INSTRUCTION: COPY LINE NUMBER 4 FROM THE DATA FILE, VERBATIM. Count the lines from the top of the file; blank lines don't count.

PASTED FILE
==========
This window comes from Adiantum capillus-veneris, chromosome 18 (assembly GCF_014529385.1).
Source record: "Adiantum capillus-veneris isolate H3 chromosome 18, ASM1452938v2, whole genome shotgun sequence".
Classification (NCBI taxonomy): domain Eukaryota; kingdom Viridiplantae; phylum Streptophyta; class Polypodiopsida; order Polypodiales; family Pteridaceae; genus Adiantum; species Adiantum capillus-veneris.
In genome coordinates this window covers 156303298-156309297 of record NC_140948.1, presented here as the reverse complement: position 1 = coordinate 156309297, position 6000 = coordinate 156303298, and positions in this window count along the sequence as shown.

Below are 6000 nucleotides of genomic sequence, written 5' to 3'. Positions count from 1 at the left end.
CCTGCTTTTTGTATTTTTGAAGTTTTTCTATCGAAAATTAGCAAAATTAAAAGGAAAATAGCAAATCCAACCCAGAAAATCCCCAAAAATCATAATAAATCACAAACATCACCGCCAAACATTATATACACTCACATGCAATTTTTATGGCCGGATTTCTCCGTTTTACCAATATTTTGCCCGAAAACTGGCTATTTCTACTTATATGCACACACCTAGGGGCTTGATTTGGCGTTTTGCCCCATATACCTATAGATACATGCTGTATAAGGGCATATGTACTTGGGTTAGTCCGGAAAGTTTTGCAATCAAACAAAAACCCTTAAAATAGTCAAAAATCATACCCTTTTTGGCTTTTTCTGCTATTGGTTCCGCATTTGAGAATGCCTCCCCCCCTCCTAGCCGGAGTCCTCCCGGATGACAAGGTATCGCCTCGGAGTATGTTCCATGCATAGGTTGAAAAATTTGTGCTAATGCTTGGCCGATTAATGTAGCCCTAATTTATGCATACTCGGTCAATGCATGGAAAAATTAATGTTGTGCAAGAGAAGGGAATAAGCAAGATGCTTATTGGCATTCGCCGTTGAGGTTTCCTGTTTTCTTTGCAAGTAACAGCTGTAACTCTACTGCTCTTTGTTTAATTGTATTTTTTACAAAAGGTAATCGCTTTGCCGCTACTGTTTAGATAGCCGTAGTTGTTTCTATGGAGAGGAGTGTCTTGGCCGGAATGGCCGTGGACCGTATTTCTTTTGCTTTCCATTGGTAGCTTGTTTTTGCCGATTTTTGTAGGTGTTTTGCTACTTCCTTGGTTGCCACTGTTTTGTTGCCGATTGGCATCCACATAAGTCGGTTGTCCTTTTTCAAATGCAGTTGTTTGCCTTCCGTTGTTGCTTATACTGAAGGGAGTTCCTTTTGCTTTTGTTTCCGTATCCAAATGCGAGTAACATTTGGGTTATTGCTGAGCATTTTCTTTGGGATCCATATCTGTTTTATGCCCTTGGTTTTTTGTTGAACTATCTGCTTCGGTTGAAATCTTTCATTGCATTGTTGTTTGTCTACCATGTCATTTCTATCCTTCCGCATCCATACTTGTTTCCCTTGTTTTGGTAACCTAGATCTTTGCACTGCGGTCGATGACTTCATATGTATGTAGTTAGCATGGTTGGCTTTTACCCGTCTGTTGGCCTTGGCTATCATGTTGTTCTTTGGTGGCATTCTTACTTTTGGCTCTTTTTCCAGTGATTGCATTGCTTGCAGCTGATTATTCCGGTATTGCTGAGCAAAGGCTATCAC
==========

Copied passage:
In genome coordinates this window covers 156303298-156309297 of record NC_140948.1, presented here as the reverse complement: position 1 = coordinate 156309297, position 6000 = coordinate 156303298, and positions in this window count along the sequence as shown.